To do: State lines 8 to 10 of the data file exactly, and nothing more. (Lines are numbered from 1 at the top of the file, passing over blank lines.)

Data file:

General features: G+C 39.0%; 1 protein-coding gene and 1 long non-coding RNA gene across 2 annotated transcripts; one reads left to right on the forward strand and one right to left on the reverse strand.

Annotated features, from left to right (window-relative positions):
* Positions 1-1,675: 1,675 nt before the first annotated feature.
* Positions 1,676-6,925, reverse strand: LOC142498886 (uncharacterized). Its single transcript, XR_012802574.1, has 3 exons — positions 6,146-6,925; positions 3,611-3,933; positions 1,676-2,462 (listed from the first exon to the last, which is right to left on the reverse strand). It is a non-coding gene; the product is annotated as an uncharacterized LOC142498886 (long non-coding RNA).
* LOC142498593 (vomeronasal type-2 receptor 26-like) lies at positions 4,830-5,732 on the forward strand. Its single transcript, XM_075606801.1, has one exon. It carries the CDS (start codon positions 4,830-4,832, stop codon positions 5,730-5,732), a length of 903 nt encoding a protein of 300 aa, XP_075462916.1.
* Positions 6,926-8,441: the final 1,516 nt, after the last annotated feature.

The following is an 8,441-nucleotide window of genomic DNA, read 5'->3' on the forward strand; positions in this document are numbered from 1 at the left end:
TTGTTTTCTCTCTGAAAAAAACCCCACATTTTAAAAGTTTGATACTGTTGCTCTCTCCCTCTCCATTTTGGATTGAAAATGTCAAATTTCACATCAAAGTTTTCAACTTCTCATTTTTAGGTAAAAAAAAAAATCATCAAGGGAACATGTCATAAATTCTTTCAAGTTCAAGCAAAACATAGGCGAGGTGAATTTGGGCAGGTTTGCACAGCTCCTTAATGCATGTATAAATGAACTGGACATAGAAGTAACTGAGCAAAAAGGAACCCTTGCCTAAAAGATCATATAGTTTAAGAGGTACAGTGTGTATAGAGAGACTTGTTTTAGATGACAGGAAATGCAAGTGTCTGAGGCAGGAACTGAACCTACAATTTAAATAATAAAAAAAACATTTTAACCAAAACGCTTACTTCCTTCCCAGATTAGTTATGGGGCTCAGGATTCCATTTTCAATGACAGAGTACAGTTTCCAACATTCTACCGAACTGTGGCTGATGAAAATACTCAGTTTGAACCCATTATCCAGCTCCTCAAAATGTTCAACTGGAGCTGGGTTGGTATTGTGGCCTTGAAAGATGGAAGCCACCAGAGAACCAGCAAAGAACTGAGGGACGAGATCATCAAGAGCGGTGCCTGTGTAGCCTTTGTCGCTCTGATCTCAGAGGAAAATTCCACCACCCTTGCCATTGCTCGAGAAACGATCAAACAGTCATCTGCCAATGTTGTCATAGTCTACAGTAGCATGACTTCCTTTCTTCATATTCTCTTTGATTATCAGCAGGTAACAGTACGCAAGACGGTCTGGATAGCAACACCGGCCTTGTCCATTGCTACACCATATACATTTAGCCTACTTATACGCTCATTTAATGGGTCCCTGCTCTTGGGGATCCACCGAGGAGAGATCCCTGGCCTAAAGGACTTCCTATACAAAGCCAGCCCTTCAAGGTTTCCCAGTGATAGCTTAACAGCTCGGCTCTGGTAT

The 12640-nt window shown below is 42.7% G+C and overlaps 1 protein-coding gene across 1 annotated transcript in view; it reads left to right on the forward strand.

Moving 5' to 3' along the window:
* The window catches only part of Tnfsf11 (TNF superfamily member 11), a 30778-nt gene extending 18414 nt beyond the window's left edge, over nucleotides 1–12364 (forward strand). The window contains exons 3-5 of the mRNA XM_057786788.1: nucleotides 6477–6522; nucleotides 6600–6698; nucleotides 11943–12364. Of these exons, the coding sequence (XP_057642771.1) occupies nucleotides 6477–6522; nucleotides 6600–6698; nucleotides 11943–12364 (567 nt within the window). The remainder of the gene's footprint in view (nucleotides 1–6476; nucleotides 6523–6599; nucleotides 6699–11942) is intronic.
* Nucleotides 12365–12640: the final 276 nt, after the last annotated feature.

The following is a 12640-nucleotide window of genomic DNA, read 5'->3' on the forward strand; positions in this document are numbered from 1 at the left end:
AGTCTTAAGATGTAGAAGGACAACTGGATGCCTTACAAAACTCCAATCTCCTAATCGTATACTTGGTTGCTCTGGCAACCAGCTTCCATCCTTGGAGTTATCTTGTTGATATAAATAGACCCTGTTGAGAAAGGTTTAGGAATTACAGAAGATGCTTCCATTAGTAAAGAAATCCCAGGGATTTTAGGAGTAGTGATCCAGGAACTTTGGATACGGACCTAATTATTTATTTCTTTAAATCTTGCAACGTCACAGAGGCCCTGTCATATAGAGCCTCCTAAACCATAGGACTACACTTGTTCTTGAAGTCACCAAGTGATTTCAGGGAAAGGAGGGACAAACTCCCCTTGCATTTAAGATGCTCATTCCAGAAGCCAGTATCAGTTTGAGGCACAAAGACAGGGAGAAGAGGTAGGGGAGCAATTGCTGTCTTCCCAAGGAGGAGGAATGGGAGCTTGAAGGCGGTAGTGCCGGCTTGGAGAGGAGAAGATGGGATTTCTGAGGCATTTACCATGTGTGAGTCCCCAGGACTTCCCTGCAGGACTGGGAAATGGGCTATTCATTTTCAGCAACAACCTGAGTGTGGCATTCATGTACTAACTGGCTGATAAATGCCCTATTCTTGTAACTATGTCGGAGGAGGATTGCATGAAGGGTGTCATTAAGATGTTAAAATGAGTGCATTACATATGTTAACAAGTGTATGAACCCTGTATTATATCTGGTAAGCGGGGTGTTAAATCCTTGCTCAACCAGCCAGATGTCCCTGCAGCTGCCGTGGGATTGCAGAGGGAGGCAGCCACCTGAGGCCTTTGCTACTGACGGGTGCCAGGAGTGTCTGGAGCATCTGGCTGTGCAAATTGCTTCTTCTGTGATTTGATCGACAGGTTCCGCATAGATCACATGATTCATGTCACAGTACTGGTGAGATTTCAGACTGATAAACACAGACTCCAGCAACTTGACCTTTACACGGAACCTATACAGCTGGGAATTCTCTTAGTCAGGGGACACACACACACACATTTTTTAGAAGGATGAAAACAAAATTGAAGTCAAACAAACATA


TTGTTTTCTCTCTGAAAAAAACCCCACATTTTAAAAGTTTGATACTGTTGCTCTCTCCCTCTCCATTTTGGATTGAAAATGTCAAATTTCACATCAAAGTTTTCAACTTCTCATTTTTAGGTAAAAAAAAAAATCATCAAGGGAACATGTCATAAATTCTTTCAAGTTCAAGCAAAACATAGGCGAGGTGAATTTGGGCAGGTTTGCACAGCTCCTTAATGCATGTATAAATGAACTGGACATAGAAGTAACTGAGCAAAAAGGAACCCTTGCCTAAAAGATCATATAGTTTAAGAGGTACAGTGTGTATAGAGAGACTTGTTTTAGATGACAGGAAATGCAAGTGTCTGAGGCAGGAACTGAACCTACAATTTAAATAATAAAAAAAACATTTTAACCAAAACGCTTACTTCCTTCCCAGATTAGTTATGGGGCTCAGGATTCCATTTTCAATGACAGAGTACAGTTTCCAACATTCTACCGAACTGTGGCTGATGAAAATACTCAGTTTGAACCCATTATCCAGCTCCTCAAAATGTTCAACTGGAGCTGGGTTGGTATTGTGGCCTTGAAAGATGGAAGCCACCAGAGAACCAGCAAAGAACTGAGGGACGAGATCATCAAGAGCGGTGCCTGTGTAGCCTTTGTCGCTCTGATCTCAGAGGAAAATTCCACCACCCTTGCCATTGCTCGAGAAACGATCAAACAGTCATCTGCCAATGTTGTCATAGTCTACAGTAGCATGACTTCCTTTCTTCATATTCTCTTTGATTATCAGCAGGTAACAGTACGCAAGACGGTCTGGATAGCAACACCGGCCTTGTCCATTGCTACACCATATACATTTAGCCTACTTATACGCTCATTTAATGGGTCCCTGCTCTTGGGGATCCACCGAGGAGAGATCCCTGGCCTAAAGGACTTCCTATACAAAGCCAGCCCTTCAAGGTTTCCCAGTGATAGCTTAACAGCTCGGCTCTGGTAT

The 12640-nt window shown below is 42.7% G+C and overlaps 1 protein-coding gene across 1 annotated transcript in view; it reads left to right on the forward strand.

Moving 5' to 3' along the window: